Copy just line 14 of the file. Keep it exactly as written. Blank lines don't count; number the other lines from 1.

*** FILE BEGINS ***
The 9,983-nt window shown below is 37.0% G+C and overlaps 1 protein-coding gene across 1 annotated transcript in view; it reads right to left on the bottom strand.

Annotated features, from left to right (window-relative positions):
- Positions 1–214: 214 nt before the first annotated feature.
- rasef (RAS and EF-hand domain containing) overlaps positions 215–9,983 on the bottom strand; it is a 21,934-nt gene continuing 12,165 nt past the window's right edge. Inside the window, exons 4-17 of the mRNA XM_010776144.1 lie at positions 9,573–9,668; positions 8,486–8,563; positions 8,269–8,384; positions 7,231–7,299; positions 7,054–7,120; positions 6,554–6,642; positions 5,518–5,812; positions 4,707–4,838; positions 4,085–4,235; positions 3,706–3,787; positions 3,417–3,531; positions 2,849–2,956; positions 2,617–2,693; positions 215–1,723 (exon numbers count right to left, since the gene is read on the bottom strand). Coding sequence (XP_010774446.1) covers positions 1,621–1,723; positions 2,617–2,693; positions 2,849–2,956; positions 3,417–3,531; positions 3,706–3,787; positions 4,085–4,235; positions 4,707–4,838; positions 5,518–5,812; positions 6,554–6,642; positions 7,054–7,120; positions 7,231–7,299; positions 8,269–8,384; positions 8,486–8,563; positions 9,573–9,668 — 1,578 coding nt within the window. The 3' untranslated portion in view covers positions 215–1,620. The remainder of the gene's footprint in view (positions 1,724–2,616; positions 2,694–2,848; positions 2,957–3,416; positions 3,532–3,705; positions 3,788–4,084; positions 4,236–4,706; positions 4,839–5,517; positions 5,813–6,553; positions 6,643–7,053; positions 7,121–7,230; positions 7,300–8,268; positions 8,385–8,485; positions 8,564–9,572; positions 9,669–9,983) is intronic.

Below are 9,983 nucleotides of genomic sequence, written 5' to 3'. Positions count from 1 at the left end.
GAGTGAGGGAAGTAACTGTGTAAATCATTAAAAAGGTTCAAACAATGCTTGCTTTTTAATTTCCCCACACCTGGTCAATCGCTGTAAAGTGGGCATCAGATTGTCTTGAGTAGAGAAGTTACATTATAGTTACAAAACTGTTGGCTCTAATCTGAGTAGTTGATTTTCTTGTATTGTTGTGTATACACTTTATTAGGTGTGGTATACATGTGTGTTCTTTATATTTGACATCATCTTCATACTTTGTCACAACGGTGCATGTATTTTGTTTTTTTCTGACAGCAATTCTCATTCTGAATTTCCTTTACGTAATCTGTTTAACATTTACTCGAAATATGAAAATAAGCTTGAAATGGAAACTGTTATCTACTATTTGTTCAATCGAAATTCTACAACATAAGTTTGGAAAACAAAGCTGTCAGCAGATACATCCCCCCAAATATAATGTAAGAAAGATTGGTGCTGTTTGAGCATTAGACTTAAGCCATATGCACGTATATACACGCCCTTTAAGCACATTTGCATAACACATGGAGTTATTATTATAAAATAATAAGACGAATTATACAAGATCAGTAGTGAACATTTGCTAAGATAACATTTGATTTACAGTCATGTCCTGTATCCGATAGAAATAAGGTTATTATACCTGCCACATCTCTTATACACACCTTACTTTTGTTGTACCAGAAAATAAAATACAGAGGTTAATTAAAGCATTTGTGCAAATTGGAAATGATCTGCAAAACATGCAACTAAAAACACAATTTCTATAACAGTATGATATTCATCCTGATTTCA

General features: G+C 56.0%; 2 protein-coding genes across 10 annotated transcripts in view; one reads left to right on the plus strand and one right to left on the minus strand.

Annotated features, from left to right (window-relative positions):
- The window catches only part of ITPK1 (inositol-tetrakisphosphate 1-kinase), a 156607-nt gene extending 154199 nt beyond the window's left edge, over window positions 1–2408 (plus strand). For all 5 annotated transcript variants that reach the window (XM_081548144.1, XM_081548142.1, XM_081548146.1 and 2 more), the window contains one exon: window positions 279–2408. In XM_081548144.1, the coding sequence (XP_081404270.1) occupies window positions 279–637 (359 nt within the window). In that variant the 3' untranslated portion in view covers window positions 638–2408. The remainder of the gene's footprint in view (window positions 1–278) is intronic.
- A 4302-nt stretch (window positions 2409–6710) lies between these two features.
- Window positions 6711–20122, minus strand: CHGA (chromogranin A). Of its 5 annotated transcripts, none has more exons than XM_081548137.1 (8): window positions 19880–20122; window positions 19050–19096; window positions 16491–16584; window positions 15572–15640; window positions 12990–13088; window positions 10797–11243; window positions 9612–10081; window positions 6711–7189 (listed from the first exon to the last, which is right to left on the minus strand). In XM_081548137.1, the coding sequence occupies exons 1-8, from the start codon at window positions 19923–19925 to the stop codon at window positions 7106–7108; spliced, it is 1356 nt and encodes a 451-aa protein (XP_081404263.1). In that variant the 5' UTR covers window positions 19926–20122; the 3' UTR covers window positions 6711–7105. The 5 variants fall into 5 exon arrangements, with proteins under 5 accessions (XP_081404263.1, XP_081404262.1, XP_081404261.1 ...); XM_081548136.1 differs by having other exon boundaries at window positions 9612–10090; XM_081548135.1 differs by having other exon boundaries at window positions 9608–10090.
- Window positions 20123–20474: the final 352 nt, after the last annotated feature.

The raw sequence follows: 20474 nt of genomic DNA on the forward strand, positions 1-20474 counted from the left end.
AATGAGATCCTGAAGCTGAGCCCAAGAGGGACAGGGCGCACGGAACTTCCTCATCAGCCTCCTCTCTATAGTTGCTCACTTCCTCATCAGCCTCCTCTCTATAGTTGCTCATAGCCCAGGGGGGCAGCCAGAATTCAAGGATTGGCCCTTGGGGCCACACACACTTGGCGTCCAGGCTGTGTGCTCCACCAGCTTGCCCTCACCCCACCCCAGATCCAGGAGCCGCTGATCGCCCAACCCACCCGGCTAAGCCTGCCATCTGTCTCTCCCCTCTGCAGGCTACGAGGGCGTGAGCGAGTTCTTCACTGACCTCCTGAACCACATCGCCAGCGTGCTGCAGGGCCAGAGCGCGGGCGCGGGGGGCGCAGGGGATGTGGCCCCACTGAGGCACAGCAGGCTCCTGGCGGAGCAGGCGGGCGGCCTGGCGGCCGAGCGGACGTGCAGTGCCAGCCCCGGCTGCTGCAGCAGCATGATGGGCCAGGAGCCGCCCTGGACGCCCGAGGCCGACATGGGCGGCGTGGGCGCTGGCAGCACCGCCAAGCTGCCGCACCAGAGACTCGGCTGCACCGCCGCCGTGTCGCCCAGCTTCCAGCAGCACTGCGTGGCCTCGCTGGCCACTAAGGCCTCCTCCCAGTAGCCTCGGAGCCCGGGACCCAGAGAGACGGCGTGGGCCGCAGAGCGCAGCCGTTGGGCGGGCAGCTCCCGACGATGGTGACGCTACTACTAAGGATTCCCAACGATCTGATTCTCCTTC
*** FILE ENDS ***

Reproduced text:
AATGAGATCCTGAAGCTGAGCCCAAGAGGGACAGGGCGCACGGAACTTCCTCATCAGCCTCCTCTCTATAGTTGCTCACTTCCTCATCAGCCTCCTCTCTATAGTTGCTCATAGCCCAGGGGGGCAGCCAGAATTCAAGGATTGGCCCTTGGGGCCACACACACTTGGCGTCCAGGCTGTGTGCTCCACCAGCTTGCCCTCACCCCACCCCAGATCCAGGAGCCGCTGATCGCCCAACCCACCCGGCTAAGCCTGCCATCTGTCTCTCCCCTCTGCAGGCTACGAGGGCGTGAGCGAGTTCTTCACTGACCTCCTGAACCACATCGCCAGCGTGCTGCAGGGCCAGAGCGCGGGCGCGGGGGGCGCAGGGGATGTGGCCCCACTGAGGCACAGCAGGCTCCTGGCGGAGCAGGCGGGCGGCCTGGCGGCCGAGCGGACGTGCAGTGCCAGCCCCGGCTGCTGCAGCAGCATGATGGGCCAGGAGCCGCCCTGGACGCCCGAGGCCGACATGGGCGGCGTGGGCGCTGGCAGCACCGCCAAGCTGCCGCACCAGAGACTCGGCTGCACCGCCGCCGTGTCGCCCAGCTTCCAGCAGCACTGCGTGGCCTCGCTGGCCACTAAGGCCTCCTCCCAGTAGCCTCGGAGCCCGGGACCCAGAGAGACGGCGTGGGCCGCAGAGCGCAGCCGTTGGGCGGGCAGCTCCCGACGATGGTGACGCTACTACTAAGGATTCCCAACGATCTGATTCTCCTTC